Zaslav used to be a reliable presence in the news media and on the New York society circuit. He and his wife, Pamela, frequently entertain at their East Hampton retreat, purchased from ad man Jerry Della Femina for $24.6 million, two years after dropping $25 million on Conan O’Brien’s duplex on Central Park West, according to Dirt. But now, in the year of his greatest triumph, Zaslav has gone quiet (he declined to be interviewed for this story). Last year, he participated in a single significant interview, a barely 17-minute chat on CNBC’s Squawk Box. In September, he was spotted on the red carpet with Harry Styles and Olivia Wilde at the New York premiere of Don’t Worry Darling, a comfortably profitable Warner Bros. release despite (or thanks to) some very public behind-the-scenes sniping between the cast and director.
As Zaslav arrives in Los Angeles, to take charge of the legacy movie studio now part of his media empire, he’s made requisite symbolic gestures, including personal meetings with retired studio chiefs from Paramount’s Sherry Lansing to Disney’s Robert A. Iger—that is, before Iger reassumed his CEO’s throne following the brutal dismissal of Bob Chapek, his handpicked successor, after a devastating billion-dollar quarterly loss spooked the Disney board late last year. There’s also Zaslav’s $16 million purchase of Woodland, the Beverly Hills estate of the late Paramount chief and Chinatown producer Robert Evans. It was not unlike David Geffen’s 1990 purchase of the eight-acre Jack Warner estate (now owned by Jeff Bezos) as a sign of his commitment to the tribe. “These are symbols of where the new court is,” says Galloway. In the case of Zaslav, a native New Yorker, “it said, ‘I’m not just taking over Hollywood. I’m staking my position geographically.’ ”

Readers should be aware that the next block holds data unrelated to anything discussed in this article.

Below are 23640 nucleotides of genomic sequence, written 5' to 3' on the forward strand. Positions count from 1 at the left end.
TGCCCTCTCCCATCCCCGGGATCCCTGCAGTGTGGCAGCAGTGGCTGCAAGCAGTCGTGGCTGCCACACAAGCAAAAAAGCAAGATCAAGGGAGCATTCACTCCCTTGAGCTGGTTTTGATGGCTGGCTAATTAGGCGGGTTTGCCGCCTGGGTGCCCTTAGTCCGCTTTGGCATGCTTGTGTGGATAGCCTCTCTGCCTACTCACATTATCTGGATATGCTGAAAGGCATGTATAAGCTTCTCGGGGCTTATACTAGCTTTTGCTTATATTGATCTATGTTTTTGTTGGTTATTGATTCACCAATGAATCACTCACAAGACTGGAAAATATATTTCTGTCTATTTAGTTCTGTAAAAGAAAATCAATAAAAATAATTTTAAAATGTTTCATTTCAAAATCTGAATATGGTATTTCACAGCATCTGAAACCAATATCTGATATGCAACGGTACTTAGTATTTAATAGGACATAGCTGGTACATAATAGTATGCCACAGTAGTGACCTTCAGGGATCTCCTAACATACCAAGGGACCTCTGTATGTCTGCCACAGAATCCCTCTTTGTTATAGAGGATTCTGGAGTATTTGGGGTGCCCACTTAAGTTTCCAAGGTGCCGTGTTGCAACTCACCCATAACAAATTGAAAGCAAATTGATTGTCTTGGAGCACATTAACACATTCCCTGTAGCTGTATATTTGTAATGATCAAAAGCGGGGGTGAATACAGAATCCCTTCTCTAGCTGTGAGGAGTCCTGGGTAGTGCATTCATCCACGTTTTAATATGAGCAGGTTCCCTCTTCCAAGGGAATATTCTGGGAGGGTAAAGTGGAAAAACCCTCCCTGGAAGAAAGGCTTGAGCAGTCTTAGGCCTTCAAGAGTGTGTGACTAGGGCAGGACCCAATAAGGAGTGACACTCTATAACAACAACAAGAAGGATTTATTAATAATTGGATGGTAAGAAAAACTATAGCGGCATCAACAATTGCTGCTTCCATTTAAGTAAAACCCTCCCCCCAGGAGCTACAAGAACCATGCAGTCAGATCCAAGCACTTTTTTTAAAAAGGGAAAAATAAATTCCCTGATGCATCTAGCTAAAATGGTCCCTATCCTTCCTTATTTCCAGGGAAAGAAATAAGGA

Zaslav’s apparently genuine love for movies can also be read in the company’s new slogan “The stuff that dreams are made of,” uttered by Humphrey Bogart in the 1941 Warner Bros. classic The Maltese Falcon, a more poetic take on what Zaslav frequently says out loud: “Content has always been our North Star.” It is telling that he wants Warner Bros. to reemphasize theatrical releases, and on that he may be ahead of the curve—as competitor Netflix again chose to walk away from potentially tens of millions in box office by giving the highly anticipated Knives Out sequel Glass Onion only a limited theatrical release in November.
Zaslav recognizes movie ticket dollars as real money, in contrast to the AT&T-backed Warner Bros. regime, which alienated major filmmaking talent (auteurs Christopher Nolan and Denis Villeneuve among them) by announcing at the height of the COVID-19 panic a plan to simultaneously debut feature films in theaters and on HBO Max. That included hotly anticipated films like Villeneuve’s Dune and The Matrix Resurrections. Nolan was quoted lamenting that he went from working for “the greatest movie studio” to feeding content to “the worst streaming service.” (Not for nothing was Zaslav recently spotted at lunch with Nolan and Spielberg.)